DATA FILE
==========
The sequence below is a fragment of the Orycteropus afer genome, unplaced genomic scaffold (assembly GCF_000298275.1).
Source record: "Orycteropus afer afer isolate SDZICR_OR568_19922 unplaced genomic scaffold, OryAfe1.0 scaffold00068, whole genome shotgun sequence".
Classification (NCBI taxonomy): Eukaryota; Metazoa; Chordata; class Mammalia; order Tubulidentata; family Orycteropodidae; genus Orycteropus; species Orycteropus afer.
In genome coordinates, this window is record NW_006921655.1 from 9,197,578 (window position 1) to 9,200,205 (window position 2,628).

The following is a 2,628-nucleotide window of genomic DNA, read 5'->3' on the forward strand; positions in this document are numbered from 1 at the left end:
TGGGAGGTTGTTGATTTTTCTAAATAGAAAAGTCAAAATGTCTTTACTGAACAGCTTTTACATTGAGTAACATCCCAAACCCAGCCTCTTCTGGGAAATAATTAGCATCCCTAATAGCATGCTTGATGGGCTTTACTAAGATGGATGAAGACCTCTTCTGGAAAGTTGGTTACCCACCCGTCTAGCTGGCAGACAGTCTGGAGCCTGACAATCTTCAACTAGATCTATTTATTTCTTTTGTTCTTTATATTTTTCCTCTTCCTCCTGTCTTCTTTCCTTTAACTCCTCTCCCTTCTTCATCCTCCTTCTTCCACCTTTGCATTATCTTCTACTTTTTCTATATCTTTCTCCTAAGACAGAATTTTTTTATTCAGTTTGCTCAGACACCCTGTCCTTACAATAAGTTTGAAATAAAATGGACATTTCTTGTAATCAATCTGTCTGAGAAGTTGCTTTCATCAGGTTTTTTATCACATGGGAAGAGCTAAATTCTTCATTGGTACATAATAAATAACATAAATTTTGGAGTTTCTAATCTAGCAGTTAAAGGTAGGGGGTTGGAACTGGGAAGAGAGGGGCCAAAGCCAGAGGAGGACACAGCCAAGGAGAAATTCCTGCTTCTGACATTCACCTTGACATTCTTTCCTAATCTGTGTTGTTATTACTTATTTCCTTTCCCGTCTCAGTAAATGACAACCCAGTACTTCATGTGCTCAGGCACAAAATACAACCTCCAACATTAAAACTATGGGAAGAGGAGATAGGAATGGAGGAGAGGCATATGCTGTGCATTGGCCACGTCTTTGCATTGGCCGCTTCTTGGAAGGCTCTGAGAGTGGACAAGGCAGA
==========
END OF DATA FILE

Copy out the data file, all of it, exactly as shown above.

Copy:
The sequence below is a fragment of the Orycteropus afer genome, unplaced genomic scaffold (assembly GCF_000298275.1).
Source record: "Orycteropus afer afer isolate SDZICR_OR568_19922 unplaced genomic scaffold, OryAfe1.0 scaffold00068, whole genome shotgun sequence".
Classification (NCBI taxonomy): Eukaryota; Metazoa; Chordata; class Mammalia; order Tubulidentata; family Orycteropodidae; genus Orycteropus; species Orycteropus afer.
In genome coordinates, this window is record NW_006921655.1 from 9,197,578 (window position 1) to 9,200,205 (window position 2,628).

The following is a 2,628-nucleotide window of genomic DNA, read 5'->3' on the forward strand; positions in this document are numbered from 1 at the left end:
TGGGAGGTTGTTGATTTTTCTAAATAGAAAAGTCAAAATGTCTTTACTGAACAGCTTTTACATTGAGTAACATCCCAAACCCAGCCTCTTCTGGGAAATAATTAGCATCCCTAATAGCATGCTTGATGGGCTTTACTAAGATGGATGAAGACCTCTTCTGGAAAGTTGGTTACCCACCCGTCTAGCTGGCAGACAGTCTGGAGCCTGACAATCTTCAACTAGATCTATTTATTTCTTTTGTTCTTTATATTTTTCCTCTTCCTCCTGTCTTCTTTCCTTTAACTCCTCTCCCTTCTTCATCCTCCTTCTTCCACCTTTGCATTATCTTCTACTTTTTCTATATCTTTCTCCTAAGACAGAATTTTTTTATTCAGTTTGCTCAGACACCCTGTCCTTACAATAAGTTTGAAATAAAATGGACATTTCTTGTAATCAATCTGTCTGAGAAGTTGCTTTCATCAGGTTTTTTATCACATGGGAAGAGCTAAATTCTTCATTGGTACATAATAAATAACATAAATTTTGGAGTTTCTAATCTAGCAGTTAAAGGTAGGGGGTTGGAACTGGGAAGAGAGGGGCCAAAGCCAGAGGAGGACACAGCCAAGGAGAAATTCCTGCTTCTGACATTCACCTTGACATTCTTTCCTAATCTGTGTTGTTATTACTTATTTCCTTTCCCGTCTCAGTAAATGACAACCCAGTACTTCATGTGCTCAGGCACAAAATACAACCTCCAACATTAAAACTATGGGAAGAGGAGATAGGAATGGAGGAGAGGCATATGCTGTGCATTGGCCACGTCTTTGCATTGGCCGCTTCTTGGAAGGCTCTGAGAGTGGACAAGGCAGA